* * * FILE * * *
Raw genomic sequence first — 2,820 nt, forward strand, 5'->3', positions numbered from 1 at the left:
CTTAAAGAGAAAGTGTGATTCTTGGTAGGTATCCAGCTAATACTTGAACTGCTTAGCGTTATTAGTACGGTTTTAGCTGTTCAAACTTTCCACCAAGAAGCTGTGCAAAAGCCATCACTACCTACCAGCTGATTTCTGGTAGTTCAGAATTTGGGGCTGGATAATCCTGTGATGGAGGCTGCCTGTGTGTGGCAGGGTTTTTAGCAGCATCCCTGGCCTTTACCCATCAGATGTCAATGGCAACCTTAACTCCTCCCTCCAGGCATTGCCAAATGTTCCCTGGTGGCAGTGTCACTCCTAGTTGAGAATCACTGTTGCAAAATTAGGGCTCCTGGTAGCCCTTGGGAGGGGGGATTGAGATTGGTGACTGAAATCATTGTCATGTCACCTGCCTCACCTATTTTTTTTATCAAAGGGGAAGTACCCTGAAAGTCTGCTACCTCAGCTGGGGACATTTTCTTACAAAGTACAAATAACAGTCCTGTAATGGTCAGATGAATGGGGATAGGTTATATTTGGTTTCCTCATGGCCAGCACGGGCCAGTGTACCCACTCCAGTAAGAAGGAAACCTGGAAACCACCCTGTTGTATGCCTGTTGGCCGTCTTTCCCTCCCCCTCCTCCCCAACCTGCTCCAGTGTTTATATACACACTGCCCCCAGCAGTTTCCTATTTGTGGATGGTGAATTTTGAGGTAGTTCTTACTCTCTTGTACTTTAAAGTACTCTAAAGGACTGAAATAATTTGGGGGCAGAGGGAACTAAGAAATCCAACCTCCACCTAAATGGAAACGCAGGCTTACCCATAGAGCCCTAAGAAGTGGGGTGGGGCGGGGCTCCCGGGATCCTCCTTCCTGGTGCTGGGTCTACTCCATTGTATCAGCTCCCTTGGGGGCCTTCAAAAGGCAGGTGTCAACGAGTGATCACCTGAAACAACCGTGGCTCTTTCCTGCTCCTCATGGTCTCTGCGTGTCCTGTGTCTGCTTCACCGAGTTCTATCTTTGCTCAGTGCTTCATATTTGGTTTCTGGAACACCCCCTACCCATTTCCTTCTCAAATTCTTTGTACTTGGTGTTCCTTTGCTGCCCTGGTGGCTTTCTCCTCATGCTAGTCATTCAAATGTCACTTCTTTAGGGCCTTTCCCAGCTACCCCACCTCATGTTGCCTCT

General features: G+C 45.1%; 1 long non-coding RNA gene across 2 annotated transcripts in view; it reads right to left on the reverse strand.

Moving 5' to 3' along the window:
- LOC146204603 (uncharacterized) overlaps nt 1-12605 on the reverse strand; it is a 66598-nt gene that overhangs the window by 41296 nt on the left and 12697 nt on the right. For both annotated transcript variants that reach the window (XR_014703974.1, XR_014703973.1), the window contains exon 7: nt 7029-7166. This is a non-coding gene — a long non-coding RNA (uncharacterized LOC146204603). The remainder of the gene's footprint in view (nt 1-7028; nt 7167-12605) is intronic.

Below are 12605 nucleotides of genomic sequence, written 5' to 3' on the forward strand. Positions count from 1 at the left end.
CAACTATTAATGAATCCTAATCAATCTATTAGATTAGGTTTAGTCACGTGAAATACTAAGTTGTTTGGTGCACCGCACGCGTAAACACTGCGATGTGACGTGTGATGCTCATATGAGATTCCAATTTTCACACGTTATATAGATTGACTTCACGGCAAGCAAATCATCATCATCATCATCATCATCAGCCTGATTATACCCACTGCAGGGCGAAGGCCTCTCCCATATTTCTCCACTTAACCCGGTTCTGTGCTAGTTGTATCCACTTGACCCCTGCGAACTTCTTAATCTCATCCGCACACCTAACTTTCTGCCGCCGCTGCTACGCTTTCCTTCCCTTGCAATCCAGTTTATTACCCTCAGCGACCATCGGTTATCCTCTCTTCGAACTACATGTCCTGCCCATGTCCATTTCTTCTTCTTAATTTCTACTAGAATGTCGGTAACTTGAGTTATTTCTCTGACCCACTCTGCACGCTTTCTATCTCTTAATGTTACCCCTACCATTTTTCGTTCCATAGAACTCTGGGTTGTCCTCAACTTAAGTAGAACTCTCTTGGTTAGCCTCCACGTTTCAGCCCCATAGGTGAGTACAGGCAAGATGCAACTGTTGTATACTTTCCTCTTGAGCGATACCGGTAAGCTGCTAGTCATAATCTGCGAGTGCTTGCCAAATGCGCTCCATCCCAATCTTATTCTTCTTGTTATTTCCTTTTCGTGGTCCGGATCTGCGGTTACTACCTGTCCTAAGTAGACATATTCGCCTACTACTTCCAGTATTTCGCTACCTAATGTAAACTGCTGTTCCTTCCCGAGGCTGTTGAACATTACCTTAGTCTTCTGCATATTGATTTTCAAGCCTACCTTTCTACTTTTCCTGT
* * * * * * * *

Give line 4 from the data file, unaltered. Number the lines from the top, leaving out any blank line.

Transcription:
Moving 5' to 3' along the window: